RBA predicts wages won’t grow in real terms for over a year

“We are providing payments to retirees and others on fixed income, and we cut the excise duty on petrol in half to deal with the spike that was going on,” he told Sky News on Friday.

Albanese said Australians needed more than one-time payments to cope with cost-of-living pressures.

“What we really need are strategies and plans to make sure no one is left behind,” he said in Sydney on Friday. “No one was left behind, and no one was held back. That is Labour’s approach. That’s where we’ll go.”

This week, the Reserve Bank raised policy rates for the first time in 11 years from a record low of 0.1 percent to 0.35 percent, with more significant increases scheduled for the second half of the year and until 2023, in an attempt to counter rising inflation.

In its meetings with the companies, the bank was told by the RBA’s business liaison program that more than half of the companies expected to raise wages by more than 3 per cent next year.

Charging

Companies were also passing on cost increases due to lingering supply chain pressures and sustained demand, the RBA said.

Andrew McKellar, chief executive of the Australian Chamber of Commerce and Industry, said a “more cautious approach” to wage growth was critical.

“The Reserve Bank statement raises concerns that inflation could rise further during the forecast period if excessive wage increases are pursued without achieving productivity gains,” he said.

“Shrinking margins mean companies are already forced to pass on higher costs to consumers. Aggressive wage growth will only stimulate further inflation growth.”

And the sources of inflation are widening. The prices of 70 percent of the products tracked in the consumer price index exceed the annual inflation rate of 2.5 percent, which the RBA says “is comparable to levels seen during the period of high inflation in Australia before of the global financial crisis”.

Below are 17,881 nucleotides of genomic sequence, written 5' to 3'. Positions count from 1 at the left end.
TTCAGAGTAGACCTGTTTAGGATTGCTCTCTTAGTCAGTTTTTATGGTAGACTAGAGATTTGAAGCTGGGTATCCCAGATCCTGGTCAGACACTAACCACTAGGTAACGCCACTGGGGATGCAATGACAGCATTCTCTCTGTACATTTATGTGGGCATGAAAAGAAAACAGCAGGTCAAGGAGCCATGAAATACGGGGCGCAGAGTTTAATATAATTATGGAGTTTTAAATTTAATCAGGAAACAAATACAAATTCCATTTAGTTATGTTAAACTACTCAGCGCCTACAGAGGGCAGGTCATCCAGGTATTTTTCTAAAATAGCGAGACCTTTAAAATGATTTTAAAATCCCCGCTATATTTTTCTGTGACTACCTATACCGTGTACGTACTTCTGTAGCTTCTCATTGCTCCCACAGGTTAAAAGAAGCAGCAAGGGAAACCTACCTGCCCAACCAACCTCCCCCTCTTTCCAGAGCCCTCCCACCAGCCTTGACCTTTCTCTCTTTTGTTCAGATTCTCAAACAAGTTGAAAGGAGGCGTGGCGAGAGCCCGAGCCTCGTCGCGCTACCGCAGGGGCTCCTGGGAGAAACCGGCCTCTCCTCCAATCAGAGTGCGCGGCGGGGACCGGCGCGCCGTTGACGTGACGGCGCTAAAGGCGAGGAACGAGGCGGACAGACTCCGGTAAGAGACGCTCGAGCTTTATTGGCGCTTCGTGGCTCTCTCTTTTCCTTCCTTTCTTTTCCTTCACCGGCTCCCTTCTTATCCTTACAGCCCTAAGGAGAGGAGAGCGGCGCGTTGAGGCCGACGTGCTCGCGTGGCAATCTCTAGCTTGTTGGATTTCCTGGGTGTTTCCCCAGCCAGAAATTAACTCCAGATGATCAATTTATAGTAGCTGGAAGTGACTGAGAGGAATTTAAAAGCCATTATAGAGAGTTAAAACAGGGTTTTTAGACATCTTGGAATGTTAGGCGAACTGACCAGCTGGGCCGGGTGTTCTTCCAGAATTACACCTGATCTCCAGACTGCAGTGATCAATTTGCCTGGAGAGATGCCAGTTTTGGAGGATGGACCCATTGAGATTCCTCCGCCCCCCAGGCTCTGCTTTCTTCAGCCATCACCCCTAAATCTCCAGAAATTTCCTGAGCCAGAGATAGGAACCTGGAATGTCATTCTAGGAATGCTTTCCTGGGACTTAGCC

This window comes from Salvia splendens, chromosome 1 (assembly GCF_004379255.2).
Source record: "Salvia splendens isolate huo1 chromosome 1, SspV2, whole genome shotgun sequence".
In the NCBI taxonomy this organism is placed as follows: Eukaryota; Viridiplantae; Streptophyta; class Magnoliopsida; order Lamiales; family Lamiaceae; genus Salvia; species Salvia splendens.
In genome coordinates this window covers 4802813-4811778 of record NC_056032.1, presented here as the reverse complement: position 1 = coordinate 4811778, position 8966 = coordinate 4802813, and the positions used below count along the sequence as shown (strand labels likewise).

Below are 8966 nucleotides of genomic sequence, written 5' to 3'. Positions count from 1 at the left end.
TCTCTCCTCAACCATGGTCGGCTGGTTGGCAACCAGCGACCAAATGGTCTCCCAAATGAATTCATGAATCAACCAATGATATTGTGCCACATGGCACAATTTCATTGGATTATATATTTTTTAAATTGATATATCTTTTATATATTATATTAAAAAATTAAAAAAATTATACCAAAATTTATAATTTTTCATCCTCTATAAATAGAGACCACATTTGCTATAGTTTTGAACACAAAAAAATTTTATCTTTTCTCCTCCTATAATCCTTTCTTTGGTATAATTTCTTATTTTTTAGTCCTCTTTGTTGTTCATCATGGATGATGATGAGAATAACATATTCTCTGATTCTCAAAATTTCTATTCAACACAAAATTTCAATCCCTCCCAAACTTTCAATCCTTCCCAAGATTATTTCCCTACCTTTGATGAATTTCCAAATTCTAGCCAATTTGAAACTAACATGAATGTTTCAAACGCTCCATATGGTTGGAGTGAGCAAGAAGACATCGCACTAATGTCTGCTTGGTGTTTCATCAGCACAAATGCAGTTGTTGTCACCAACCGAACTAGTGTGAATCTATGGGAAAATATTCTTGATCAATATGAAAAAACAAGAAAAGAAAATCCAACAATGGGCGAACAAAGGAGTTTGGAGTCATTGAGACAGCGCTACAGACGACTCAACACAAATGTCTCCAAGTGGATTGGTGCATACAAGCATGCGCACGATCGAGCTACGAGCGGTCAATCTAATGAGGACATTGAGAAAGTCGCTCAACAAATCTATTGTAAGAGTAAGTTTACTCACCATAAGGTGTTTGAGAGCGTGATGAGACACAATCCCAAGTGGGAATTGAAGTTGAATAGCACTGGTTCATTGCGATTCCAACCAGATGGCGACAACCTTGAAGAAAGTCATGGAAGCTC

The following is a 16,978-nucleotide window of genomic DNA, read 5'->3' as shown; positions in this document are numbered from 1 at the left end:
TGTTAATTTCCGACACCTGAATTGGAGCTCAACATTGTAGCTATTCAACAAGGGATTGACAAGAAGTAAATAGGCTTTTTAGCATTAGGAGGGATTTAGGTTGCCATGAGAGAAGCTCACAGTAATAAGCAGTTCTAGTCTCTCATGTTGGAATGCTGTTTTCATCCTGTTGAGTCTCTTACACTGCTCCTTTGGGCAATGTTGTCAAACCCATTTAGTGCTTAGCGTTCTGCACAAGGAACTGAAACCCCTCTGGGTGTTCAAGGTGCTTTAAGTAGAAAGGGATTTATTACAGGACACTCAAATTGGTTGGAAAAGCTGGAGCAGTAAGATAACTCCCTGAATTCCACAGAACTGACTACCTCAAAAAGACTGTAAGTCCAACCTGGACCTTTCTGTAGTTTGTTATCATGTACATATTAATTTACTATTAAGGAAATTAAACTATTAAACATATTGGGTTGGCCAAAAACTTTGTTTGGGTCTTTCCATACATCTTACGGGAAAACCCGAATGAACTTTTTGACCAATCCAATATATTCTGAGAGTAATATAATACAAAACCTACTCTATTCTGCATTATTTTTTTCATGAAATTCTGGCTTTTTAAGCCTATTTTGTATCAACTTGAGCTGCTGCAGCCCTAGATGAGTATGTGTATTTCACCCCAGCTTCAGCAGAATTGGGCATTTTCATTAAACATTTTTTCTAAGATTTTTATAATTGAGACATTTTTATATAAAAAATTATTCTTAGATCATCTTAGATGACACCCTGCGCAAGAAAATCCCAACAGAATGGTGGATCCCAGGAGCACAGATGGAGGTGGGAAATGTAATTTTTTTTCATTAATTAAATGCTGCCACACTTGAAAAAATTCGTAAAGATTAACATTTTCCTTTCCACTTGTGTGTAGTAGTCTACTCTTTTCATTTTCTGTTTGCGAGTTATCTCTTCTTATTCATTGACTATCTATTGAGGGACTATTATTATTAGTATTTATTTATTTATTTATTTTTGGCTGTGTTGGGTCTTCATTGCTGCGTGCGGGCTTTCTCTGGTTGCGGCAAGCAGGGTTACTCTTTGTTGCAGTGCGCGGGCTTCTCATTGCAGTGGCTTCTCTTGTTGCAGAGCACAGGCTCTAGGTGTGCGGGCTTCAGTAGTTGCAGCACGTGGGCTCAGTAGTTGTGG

Clothing prices fell in the March quarter on the back of heavy discounting by companies keen to move overstock of summer clothing, but the RBA said its trade experts suggested some companies had hiked prices on items. of winter.

The RBA also forecasts core inflation to peak in December at 4.6 percent, before falling to the top of the RBA’s 2-3 percent target by the middle of next year.

The unemployment rate is expected to fall further, reaching 3.6% in June next year, while wages are forecast to hit 3% in December and 3.7% in June 2024.

Charging

GDP growth is forecast to pick up to 4.2% in December, before slowing to 2% at the end of 2023.

Commonwealth Bank Australian chief economist Gareth Aird said the RBA’s forecast for 2023 “should be taken with a grain of salt”.

“We say not so much because the RBA’s forecasting track record more recently hasn’t been particularly good. But rather because the economic results that we obtain in 2023 will depend very much on the type of tightening cycle that the RBA offers”, he said.

CBA economists believe a shallow tightening cycle (raising rates to a high of 1.6 percent by February next year and putting them on hold) would keep the economy strong into next year.

“We expect that a tightening cycle in line with our call will deliver the desired cooling in inflation while keeping the unemployment rate low and economic growth strong,” Aird said.

“But in our view, a more aggressive tightening cycle would lead to an increase in the unemployment rate and weaker economic growth.”

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